Background: Recent animal studies of the potential carcinogenicity of fluoride prompted an examination of bone cancer incidence rates.
Methods: Trends in the incidence of primary bone cancers, including the incidence of osteosarcomas were examined among residents of New York State, exclusive of New York City. Average annual osteosarcoma incidence rates in fluoridated and non-fluoridated areas were also compared.
Results: Among persons less than 30 years of age at diagnosis, bone cancer incidence among males demonstrated a significant increase since 1955, while incidence among females has remained unchanged. A significant decrease in bone cancer incidence rates since 1955 was observed among both males and females age 30 years and over at time of diagnosis. Osteosarcoma incidence rates have remained essentially unchanged since 1970, among both younger and older males and females. The average annual age adjusted incidence of osteosarcomas (1976-1987) in areas served by fluoridated water supplies was not found to differ from osteosarcoma incidence rates in non-fluoridated areas.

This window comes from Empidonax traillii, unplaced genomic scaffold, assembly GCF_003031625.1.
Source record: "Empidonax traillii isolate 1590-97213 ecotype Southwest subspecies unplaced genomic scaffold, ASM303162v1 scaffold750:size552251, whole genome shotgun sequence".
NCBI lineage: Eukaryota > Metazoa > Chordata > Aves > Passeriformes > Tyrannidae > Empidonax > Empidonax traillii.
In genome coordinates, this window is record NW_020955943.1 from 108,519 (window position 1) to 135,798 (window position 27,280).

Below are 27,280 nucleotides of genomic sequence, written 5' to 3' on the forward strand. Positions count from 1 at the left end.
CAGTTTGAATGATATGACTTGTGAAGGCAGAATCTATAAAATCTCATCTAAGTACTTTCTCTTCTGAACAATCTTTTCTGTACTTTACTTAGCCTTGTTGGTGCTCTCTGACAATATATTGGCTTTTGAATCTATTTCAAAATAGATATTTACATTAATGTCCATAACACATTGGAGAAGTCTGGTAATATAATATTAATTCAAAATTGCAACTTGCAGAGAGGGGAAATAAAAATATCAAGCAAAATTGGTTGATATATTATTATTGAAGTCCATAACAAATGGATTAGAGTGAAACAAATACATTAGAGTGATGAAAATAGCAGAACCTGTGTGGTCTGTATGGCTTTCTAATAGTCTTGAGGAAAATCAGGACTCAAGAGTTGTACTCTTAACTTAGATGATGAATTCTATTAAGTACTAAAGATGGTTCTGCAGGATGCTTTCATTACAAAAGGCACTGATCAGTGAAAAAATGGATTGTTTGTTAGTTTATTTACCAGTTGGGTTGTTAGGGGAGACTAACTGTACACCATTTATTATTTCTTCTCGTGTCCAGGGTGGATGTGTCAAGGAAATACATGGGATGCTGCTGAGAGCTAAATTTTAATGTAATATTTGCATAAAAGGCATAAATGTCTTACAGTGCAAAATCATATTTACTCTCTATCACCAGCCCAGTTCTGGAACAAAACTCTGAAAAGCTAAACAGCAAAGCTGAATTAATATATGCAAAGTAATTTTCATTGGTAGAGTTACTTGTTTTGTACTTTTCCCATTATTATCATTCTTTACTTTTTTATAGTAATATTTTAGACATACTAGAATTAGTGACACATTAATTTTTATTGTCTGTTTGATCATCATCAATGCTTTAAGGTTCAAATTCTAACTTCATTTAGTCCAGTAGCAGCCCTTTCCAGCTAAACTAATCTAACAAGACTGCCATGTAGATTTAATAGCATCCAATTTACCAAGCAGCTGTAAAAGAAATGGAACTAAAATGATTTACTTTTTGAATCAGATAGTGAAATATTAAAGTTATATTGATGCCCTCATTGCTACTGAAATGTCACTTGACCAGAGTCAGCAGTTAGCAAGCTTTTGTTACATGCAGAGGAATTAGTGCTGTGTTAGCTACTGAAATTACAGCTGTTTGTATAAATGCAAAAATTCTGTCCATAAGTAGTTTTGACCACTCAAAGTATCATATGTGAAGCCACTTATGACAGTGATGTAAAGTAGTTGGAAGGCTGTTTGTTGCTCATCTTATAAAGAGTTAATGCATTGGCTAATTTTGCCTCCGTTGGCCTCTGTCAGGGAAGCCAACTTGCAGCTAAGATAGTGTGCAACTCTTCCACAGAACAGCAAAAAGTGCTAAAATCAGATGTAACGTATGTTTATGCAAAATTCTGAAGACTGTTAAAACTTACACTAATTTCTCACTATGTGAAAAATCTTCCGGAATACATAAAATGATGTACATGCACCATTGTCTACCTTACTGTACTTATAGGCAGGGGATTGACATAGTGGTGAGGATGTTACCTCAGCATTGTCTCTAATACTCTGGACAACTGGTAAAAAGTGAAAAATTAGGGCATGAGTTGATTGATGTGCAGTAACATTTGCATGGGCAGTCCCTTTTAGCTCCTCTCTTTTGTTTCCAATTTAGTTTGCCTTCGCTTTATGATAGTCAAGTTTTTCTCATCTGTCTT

Conclusions: These data do not support an association between fluoride in drinking water and the occurrence of cancer of the bone.